Purchasing a second-hand car doesn’t have to mean you’re always at the mechanic, or that the car won’t last long on the road.
If you invest a little extra care and time to look after your used car, you can spend less time at the mechanic, or searching for another vehicle to trade-up.
Here are 5 key maintenance tips to keep your pre-loved bug in good shape.
1. Check your tyre pressure regularly.
Checking your tyre pressure on a monthly basis, will help reduce wear on your tyres and maintain your used-vehicle’s overall performance, and can reduce your fuel consumption.
All service stations have pumps that you can use for free to check your tyre pressure and inflate or deflate your tyres, depending on your driving use.
Remember that the recommended pressure for your tyres will depend on the distance, driving surface and also the temperature.
Check your tyre manufacturers guidelines when checking your tyres.
2. Make sure you keep to your used vehicle’s servicing requirements.
Regular servicing of your second hand can can seem like a pain – both in time spent and money. But by keeping your vehicle serviced to the recommended requirements, means that you’re less likely to breakdown due to general wear and tear and also will ensure that you do not void any manufacturers or extended warranties you have purchased.
Paying for an engine flush, to have your oil changed, or new brake discs, may seem like a pain, but in the long term, it will ensure you don’t get any nasty surprises when you finally get to your local mechanic.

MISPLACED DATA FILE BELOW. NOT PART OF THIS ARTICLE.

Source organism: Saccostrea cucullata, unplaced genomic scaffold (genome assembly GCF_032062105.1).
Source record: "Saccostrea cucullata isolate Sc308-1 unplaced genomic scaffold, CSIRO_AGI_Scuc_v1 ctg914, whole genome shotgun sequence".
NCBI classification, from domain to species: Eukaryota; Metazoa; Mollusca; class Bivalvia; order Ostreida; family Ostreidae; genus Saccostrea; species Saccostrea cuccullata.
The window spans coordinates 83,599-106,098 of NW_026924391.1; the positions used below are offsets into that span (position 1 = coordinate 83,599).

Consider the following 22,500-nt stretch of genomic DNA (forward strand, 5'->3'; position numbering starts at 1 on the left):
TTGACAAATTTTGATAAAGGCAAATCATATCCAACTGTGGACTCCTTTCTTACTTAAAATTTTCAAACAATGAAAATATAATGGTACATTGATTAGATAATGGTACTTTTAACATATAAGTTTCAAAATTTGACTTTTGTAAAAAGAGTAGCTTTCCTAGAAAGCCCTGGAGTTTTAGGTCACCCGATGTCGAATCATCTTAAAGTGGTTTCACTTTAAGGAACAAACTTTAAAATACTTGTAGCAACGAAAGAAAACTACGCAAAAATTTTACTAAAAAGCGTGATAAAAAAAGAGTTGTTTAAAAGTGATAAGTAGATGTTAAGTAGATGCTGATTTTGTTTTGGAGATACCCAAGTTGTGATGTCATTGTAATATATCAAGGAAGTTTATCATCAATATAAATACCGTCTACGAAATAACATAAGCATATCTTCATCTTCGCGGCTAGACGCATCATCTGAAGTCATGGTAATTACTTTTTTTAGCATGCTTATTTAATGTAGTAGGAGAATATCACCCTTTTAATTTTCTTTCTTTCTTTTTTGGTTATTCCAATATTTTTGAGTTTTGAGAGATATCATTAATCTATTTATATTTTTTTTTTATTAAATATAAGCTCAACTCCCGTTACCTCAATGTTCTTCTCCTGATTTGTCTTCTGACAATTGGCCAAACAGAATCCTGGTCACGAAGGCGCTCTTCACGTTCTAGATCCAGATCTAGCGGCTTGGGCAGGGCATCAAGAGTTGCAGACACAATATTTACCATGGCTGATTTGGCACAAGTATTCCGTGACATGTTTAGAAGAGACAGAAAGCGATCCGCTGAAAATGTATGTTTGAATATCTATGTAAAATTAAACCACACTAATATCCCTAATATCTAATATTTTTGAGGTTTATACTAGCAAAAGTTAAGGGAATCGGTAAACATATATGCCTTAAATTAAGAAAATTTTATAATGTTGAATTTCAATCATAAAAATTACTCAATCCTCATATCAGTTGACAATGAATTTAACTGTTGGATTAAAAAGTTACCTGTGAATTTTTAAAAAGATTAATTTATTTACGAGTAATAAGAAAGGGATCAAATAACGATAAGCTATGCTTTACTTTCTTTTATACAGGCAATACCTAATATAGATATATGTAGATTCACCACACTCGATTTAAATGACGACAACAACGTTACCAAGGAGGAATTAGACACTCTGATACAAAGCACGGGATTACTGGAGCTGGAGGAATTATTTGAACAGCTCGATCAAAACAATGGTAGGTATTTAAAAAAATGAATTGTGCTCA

3. Seat belts only save lives if they’re working properly.
Over time, all seat belts get a bit slower at retracting. This is a vital function for your seatbelt, as this retraction is what holds you in place if you have a car accident.
If you’re in an accident with a seatbelt that is faulty, it won’t hold you in place and could do more harm, through the force of the accident, because it isn’t in the right place across your body.
Like a sticky screen door, seat belts can be lubricated to maintain their sliding function. You can pick up a can of Wurth Curtain Track Lube (in an aerosol), to get your seatbelt sliding again.
- Starting with the driver’s seat belt, pull it out all the way and spray both sides of the seat belt webbing (you know the black material), then allow the seat belt to retract.
- Now pull it out all the way and let it retract several times. You’ll notice it getting faster each time you let it retract.
- Repeat this procedure on all other seat belts in the vehicle.
If you find that this process doesn’t help get the seatbelt working again. Get it looked at by a professional, immediately. It is a legal requirement for your seatbelts to be in working order.
4. Remember to look after the exterior of your used-vehicle too.
Regular washing of your used car will help prolong the life of the paintwork, as paintwork left dirty with contaminates over time will cause paint deterioration.
If your car isn’t cleaned regularly, dirt and grime can also build up in your window and door seals. This can lead to the accelerated deterioration of the seals, which can leave the interior of your vehicle open to the elements..
5. Make sure you use the right fuel for your engine.
Now that a lot of the second-hand vehicles on our roads are more modern, there is a higher chance that they require premium unleaded fuel. This can be either 95 or 98 octane fuel.
If you open the fuel cap on your car and it says Unleaded you will be able to use the standard 91. However, if it says Premium Unleaded you will need to use exactly that.
The manufacturer outlines the minimum required octane level to fuel your car. Whilst it will not harm your engine and may in fact, be beneficial to use a higher grade than the minimum required (using 95 when your car only requires standard unleaded).
It is definitely harmful to your engine, if you use a lower grade than the minimum required.